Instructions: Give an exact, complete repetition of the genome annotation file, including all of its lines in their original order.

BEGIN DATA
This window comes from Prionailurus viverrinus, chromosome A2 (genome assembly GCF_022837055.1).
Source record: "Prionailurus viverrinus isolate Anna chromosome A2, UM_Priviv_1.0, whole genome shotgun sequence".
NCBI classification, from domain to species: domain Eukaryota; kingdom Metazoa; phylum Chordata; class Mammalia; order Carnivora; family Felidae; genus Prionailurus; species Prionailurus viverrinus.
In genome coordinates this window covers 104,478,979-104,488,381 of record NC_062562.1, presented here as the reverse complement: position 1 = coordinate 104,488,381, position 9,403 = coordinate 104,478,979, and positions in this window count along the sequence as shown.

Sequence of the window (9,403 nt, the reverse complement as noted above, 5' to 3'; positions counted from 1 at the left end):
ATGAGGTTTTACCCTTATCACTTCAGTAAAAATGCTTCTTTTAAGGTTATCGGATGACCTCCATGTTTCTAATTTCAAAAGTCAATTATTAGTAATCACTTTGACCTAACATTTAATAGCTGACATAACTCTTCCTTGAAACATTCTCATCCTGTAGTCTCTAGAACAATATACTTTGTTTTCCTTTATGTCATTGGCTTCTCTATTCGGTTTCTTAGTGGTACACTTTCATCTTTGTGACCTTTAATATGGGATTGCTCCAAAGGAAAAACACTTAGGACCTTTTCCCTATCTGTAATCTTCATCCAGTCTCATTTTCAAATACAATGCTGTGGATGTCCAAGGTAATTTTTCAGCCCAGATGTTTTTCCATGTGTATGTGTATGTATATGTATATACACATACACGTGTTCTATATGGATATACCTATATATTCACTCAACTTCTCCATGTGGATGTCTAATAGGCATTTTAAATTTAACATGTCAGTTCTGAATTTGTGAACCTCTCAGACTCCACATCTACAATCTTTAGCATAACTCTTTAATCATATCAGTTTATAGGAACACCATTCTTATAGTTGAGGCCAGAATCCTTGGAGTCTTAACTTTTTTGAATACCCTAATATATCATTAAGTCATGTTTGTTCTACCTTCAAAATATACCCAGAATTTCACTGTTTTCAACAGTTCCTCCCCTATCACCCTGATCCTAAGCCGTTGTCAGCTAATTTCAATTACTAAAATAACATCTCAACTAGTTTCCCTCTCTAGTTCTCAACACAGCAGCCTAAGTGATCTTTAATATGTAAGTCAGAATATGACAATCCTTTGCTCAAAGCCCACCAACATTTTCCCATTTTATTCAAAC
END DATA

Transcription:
This window comes from Prionailurus viverrinus, chromosome A2 (genome assembly GCF_022837055.1).
Source record: "Prionailurus viverrinus isolate Anna chromosome A2, UM_Priviv_1.0, whole genome shotgun sequence".
NCBI classification, from domain to species: domain Eukaryota; kingdom Metazoa; phylum Chordata; class Mammalia; order Carnivora; family Felidae; genus Prionailurus; species Prionailurus viverrinus.
In genome coordinates this window covers 104,478,979-104,488,381 of record NC_062562.1, presented here as the reverse complement: position 1 = coordinate 104,488,381, position 9,403 = coordinate 104,478,979, and positions in this window count along the sequence as shown.

Sequence of the window (9,403 nt, the reverse complement as noted above, 5' to 3'; positions counted from 1 at the left end):
ATGAGGTTTTACCCTTATCACTTCAGTAAAAATGCTTCTTTTAAGGTTATCGGATGACCTCCATGTTTCTAATTTCAAAAGTCAATTATTAGTAATCACTTTGACCTAACATTTAATAGCTGACATAACTCTTCCTTGAAACATTCTCATCCTGTAGTCTCTAGAACAATATACTTTGTTTTCCTTTATGTCATTGGCTTCTCTATTCGGTTTCTTAGTGGTACACTTTCATCTTTGTGACCTTTAATATGGGATTGCTCCAAAGGAAAAACACTTAGGACCTTTTCCCTATCTGTAATCTTCATCCAGTCTCATTTTCAAATACAATGCTGTGGATGTCCAAGGTAATTTTTCAGCCCAGATGTTTTTCCATGTGTATGTGTATGTATATGTATATACACATACACGTGTTCTATATGGATATACCTATATATTCACTCAACTTCTCCATGTGGATGTCTAATAGGCATTTTAAATTTAACATGTCAGTTCTGAATTTGTGAACCTCTCAGACTCCACATCTACAATCTTTAGCATAACTCTTTAATCATATCAGTTTATAGGAACACCATTCTTATAGTTGAGGCCAGAATCCTTGGAGTCTTAACTTTTTTGAATACCCTAATATATCATTAAGTCATGTTTGTTCTACCTTCAAAATATACCCAGAATTTCACTGTTTTCAACAGTTCCTCCCCTATCACCCTGATCCTAAGCCGTTGTCAGCTAATTTCAATTACTAAAATAACATCTCAACTAGTTTCCCTCTCTAGTTCTCAACACAGCAGCCTAAGTGATCTTTAATATGTAAGTCAGAATATGACAATCCTTTGCTCAAAGCCCACCAACATTTTCCCATTTTATTCAAAC